The Large Hadron Collider (LHC) is getting a big boost to its performance. Unfortunately, for fans of ground-breaking physics, the whole thing has to be shut down for two years while the work is done. But once it’s back up and running, its enhanced capabilities will make it even more powerful.
There was a huge amount of excitement when the Higgs boson was first spotted back in 2012 – a discovery that bagged the Nobel Prize for Physics in 2013. The particle completed the so-called standard model, our current best theory of understanding nature at the level of particles.
During the 19th and 20th centuries, physicists began to probe deep into the nature of matter and energy. In so doing, they quickly realized that the rules which govern them become increasingly blurry the deeper one goes. Whereas the predominant theory used to be that all matter was made up of indivisible atoms, scientists began to realize that atoms are themselves composed of even smaller particles.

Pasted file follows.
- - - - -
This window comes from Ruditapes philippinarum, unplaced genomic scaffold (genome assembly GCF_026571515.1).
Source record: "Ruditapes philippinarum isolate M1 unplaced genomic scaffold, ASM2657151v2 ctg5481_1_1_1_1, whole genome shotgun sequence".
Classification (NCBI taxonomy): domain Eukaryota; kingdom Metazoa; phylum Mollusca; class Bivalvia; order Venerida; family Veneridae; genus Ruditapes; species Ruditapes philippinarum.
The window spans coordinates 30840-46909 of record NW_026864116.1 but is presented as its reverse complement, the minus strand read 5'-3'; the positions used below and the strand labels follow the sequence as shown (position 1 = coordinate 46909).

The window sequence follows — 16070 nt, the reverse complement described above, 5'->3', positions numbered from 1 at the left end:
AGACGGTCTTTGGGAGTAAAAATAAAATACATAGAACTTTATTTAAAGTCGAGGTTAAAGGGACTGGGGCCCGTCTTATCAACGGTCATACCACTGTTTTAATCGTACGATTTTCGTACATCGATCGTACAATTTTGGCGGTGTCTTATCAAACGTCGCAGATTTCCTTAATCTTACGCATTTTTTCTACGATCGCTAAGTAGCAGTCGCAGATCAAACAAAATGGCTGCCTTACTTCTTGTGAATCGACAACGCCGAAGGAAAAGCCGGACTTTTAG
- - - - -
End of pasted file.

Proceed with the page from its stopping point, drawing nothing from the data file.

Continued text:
In December, the ATLAS and CMS experiments presented a sneak peek of the new data collected during the first few months of the Large Hadron Collider’s enormously energetic second run. Both experiments reported a small excess of photon pairs with a combined mass around 750 GeV. This small excess could be the first hint of a new massive particle that spits out two photons as it decays, or it might be a coincidental fluctuation that will disappear with more information.